Snow-bound

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The snow began to fall around noon yesterday, slowly wafting and eventually sticking by late afternoon.

Nearby friends invited me to a fireside movie night. I set out on the crunchy white path to their apartment with cookies and growler in tow.

Harpoon’s Winter Warmer provided a well-spiced addition to the night. This malty, amber-colored ale offers a lot of cinnamon and a little bitterness to counter the sweet notes. Though not my favorite winter beer, I still look forward to finishing off the growler.

Huge thanks to Greenville Hop House for the beer!

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Swamp Rabbit Brewery Takes Shape

After the excitement of the World Beer Festival Saturday night, I woke up Sunday to more good times ahead: Swamp Rabbit Brewery & Taproom put out a call on Facebook volunteers and watchers to join them Monday morning as their tanks arrived and were installed.

Tanks awaiting their new home

Tanks awaiting their new home

I set out early Monday morning from Columbia, thankful for the work holiday, and arrived shortly after the trucks were unloaded and local news had packed up. These top o’ the line tanks traveled all the way from JV Northwest in Portland, OR. Although the third truck broke down in Idaho with the brewer’s platform, the team wasted no time setting up everything possible, bringing the brewery one step closer to opening day.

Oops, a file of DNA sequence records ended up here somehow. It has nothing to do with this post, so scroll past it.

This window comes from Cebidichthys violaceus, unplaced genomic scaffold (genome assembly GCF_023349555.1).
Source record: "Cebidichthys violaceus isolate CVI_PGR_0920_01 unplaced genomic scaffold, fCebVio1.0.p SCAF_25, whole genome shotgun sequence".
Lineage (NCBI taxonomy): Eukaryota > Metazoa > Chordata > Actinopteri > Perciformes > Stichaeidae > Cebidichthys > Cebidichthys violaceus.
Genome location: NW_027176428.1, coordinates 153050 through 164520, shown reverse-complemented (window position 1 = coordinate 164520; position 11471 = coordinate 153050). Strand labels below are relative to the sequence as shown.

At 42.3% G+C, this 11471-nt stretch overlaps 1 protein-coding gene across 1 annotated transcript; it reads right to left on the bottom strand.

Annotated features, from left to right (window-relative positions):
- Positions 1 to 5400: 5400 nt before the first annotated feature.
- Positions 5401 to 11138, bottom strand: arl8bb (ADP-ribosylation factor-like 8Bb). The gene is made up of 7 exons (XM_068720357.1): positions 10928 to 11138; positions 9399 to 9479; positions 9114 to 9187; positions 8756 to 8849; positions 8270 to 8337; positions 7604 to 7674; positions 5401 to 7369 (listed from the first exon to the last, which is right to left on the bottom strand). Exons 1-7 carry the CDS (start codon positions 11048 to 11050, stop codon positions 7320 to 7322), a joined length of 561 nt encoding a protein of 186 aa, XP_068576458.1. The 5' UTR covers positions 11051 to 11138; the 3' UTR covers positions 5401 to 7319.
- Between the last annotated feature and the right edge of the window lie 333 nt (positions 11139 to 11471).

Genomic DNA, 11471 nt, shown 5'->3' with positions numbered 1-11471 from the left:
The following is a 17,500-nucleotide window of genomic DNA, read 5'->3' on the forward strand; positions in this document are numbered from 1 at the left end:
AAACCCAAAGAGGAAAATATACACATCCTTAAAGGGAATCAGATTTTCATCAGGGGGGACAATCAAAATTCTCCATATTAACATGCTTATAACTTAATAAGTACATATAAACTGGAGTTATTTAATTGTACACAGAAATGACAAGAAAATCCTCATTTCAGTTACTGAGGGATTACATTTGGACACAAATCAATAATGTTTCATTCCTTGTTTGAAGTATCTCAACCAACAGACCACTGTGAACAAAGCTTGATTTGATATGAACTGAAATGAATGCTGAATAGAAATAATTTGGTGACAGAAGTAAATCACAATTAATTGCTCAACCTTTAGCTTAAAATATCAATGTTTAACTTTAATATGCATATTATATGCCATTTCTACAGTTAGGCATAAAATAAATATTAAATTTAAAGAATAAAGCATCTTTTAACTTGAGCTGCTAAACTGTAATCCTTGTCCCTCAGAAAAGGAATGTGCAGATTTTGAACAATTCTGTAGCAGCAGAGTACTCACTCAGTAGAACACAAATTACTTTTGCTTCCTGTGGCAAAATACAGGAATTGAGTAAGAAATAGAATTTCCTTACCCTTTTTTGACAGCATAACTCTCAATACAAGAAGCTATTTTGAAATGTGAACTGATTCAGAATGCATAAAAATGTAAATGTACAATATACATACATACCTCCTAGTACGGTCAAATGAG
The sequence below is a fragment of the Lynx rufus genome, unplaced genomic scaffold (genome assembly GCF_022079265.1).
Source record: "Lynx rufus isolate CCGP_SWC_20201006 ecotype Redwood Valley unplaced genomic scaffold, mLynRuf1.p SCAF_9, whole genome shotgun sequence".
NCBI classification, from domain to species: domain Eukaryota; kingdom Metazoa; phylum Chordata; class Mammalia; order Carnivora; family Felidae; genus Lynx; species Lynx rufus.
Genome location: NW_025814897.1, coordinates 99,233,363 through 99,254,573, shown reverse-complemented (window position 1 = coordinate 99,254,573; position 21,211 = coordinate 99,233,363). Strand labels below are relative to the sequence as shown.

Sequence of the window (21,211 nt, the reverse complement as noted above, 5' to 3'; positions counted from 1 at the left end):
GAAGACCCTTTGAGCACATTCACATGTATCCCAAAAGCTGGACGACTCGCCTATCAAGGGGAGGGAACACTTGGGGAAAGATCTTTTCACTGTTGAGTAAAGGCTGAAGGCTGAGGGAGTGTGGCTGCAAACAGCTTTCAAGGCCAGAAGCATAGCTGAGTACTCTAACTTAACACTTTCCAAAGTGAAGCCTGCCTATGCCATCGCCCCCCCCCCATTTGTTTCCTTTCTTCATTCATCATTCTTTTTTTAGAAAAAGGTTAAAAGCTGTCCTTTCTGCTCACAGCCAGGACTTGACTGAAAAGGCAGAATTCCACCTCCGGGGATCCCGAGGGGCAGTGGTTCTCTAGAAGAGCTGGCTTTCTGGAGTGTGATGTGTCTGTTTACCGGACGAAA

I spent about an hour on the sidewalk, learning about every nook and cranny of this future brewery. The interior boasts a warm, industrial style, with metalwork and a rich wood pattern drawing the eye to the bar. The large sidewalk has patio-seating potential. It was exciting to begin picturing the length of tanks that will be placed right out in the open behind the bar, to imagine the jovial conversations and brew-filled glasses clinking.

Teresa Pierson, General Manager and wife of Brew Master, Ben, was warm and enthusiastic. She answered all my questions and then some. I was beyond impressed with Ben’s brewing resume; there isn’t enough room in this blog to fit all of his accomplishments, from training in Germany to brewing at Asheville’s Green Man and LAB, to even winning a bronze GABF award. And now Traveler’s Rest has the privilege of him brewing in town.

Ben took a short break to chat, too. Dressed in his black “Godfather of Beer” shirt, he shared his plans for the brewery and talked about the beers he has in store. He’s a classical brewer, which shows in his opening day line-up: an IPA, an APA and a witbier. They also have plans for a marzen, and during my visit, a box of chocolate flavor arrived for a chocolate stout.

Ben also talked about the importance of using American-made products, and I was impressed by the local touches—fixtures, artwork and various building elements—within the brewery.20140125-212150.jpg

TR could not ask for a kinder and more experienced brewer to set up shop. This good-natured family proved keen to not only see the brewery succeed, but to make it a valuable asset of the TR community.

I look forward to sharing a beer with this passionate crew again soon, and I’ll be sure to share the official March opening date as soon as I hear.